This strikes me as insincere: Harris wants to have the rhetorical effect of calling a given belief psychotic or psychopathic, but he doesn’t want to be anchored with the burden of actually calling someone psychopathic.

A simple question: if a moral attitude is described as psychopathic or psychotic, are you implying a person is psychopathic or psychotic for believing in or subscribing to that attitude? Because I think you are, and I think claiming “But I’m not saying it’s psychopathic to believe these things!’ doesn’t exonerate Harris. It just illustrates an immediate inconsistency, or worse, bullshitting on his part.

Again, keep in mind what’s Harris is doing: he’s calling a given moral attitude psychotic/psychopathic, but then saying he’s not suggesting people who hold these attitudes are psychotic/psychopathic. That sits in tension: either he has to give up his claim that these are psychotic/psychopathic moral attitudes, or he has to give up his claim that he’s not suggesting that people who believe this adhere to a psychotic/psychopathic moral attitude.

Also, keep something in mind about the specific “psychotic” charge. This apparently wasn’t a case of Craig sitting down and writing an article about one of Harris’ books, interpreting a line his audience has no exposure to.

Craig did this in his immediate rebuttal in the same debate. Not only that, but everyone heard what Harris just said – they’re aware of the context, they’re aware of the exact words.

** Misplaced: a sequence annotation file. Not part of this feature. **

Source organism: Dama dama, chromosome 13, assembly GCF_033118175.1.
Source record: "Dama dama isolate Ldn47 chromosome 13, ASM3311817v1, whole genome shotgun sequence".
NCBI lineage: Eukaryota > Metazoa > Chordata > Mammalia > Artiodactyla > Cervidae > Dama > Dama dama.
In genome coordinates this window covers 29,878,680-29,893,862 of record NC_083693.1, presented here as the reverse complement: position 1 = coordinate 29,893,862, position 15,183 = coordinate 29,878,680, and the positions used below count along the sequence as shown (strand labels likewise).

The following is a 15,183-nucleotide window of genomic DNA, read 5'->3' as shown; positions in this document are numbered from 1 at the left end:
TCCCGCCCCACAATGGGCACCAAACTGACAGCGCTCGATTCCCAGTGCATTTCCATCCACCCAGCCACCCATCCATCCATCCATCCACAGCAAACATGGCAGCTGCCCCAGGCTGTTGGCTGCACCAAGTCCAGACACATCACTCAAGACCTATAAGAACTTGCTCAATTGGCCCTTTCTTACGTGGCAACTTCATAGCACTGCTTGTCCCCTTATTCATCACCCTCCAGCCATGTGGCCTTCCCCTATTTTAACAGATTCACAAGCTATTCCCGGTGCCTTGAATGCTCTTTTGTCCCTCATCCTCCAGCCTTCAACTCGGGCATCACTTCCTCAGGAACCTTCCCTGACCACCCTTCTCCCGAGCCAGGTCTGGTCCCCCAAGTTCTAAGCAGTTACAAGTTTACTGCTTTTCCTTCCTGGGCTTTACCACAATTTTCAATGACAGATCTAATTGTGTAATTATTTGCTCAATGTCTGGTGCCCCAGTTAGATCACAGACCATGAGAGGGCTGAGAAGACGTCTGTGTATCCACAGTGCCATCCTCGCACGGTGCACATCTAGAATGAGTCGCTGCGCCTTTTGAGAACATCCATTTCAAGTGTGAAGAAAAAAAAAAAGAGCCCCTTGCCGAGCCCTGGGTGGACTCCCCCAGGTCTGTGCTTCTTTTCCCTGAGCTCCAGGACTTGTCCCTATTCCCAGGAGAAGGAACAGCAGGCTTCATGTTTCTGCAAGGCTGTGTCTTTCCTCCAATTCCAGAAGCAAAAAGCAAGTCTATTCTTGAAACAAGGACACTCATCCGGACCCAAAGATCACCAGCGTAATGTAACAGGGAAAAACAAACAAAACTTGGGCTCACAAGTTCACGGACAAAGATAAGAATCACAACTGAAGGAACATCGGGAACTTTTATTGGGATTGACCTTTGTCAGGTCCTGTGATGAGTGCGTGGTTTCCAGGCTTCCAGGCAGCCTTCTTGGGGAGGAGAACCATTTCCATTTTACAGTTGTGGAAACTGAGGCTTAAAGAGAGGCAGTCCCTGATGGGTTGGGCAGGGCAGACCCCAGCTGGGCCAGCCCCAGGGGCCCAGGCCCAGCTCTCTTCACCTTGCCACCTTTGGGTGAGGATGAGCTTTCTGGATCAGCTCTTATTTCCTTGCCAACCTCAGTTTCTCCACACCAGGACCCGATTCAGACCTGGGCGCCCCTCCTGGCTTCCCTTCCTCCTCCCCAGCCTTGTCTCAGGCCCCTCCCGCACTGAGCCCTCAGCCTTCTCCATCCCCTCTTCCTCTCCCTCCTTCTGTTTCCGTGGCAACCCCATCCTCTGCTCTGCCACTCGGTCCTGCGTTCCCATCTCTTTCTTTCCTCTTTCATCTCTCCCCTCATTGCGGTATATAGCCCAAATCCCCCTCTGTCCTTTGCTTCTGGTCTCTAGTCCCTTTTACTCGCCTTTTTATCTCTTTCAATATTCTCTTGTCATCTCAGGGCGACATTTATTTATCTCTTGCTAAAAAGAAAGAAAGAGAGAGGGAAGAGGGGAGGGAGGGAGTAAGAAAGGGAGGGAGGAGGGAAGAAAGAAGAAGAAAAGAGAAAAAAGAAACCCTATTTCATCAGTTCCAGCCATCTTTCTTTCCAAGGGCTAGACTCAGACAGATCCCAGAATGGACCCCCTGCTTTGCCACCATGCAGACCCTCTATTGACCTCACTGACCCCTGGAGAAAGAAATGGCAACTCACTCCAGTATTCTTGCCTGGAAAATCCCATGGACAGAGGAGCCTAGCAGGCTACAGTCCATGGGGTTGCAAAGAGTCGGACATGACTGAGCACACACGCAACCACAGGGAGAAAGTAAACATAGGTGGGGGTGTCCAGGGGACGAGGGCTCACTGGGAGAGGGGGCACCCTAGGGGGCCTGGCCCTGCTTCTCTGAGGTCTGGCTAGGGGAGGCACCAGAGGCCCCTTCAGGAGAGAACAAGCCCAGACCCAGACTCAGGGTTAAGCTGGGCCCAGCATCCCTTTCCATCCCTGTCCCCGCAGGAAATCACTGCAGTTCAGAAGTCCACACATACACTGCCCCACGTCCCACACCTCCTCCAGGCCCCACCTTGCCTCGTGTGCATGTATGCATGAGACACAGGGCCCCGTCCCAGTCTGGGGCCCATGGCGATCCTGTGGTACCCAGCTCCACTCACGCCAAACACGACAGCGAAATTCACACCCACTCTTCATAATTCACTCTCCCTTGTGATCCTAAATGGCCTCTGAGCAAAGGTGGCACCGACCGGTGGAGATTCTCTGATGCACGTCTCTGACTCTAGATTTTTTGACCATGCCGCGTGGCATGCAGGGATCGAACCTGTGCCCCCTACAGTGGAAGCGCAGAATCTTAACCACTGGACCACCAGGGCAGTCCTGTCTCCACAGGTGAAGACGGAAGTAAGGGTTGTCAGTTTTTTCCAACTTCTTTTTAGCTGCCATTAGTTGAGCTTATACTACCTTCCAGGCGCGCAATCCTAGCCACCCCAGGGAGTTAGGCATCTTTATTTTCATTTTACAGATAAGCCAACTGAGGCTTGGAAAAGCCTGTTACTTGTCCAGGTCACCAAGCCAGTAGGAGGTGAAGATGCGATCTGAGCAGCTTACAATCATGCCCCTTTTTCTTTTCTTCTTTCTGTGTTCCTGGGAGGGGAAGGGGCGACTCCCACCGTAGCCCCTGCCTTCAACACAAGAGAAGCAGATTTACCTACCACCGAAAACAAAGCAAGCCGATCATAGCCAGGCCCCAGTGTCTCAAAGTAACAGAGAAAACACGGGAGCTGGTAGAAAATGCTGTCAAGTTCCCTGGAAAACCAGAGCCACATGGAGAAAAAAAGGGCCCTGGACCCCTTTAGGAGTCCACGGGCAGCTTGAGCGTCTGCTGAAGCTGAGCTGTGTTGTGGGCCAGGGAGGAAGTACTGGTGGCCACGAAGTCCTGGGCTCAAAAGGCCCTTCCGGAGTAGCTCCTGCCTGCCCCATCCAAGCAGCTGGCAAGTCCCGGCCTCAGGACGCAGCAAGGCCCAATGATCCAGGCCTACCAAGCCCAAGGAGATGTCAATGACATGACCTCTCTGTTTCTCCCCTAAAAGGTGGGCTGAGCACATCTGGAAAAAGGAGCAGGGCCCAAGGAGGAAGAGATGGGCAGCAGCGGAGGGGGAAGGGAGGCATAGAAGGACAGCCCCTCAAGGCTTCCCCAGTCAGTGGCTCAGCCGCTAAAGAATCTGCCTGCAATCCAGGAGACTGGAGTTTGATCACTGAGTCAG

Focusing on this as even a “nibble” against Craig’s honesty doesn’t wash. If anyone has a problem in this specific interaction, it’s Harris.

Hi CL,

“Even if we grant it to you for the sake of argument it establishes special pleading at best. Logical errors do not entail intentional dishonesty (though I acknowledge you haven’t called Craig a ‘liar’ like Hallquist). Nonetheless, if contradicting oneself even a few times is grounds for withholding trust, then I submit that none of us are trustworthy.”

I agree that a lapse in logical thinking does not *necessarily* make one dishonest. But think about our options in this case specifically: Craig is a philosopher and someone who spends a great deal of time examining arguments. How could he not notice a rather blatant double standard when it comes to something as basic as determining when an argument has been undercut and when it has not?

“Craig simply pointed out that the original (fine-tuning) dilemma persists if we push back causality to tracker fields.”

And Dawkins pointed out that the fine-tuning problem still exists if you posit a God. That Craig denies what Dawkins says while making the exact same point is self-contradictory. Again, you might want to chalk this up to a lapse in consistent thought. However, honest people make scattershot errors. That is, sometimes they err when judging the arguments for their case, and sometimes they err in judging arguments against their case. That Craig seems to so frequently engage in self-contradiction when defending himself (and not making errors that hurt his own case) suggests something funny to me.

“Regarding (3), ‘spontaneous’ is NOT a non-sequitur.”

Yes, it is. Confusing the probability of the spontaneous assembly of the genome with the probability of gradual, non-random evolution is a whopping error. How does someone trained in philosophy make an error like this?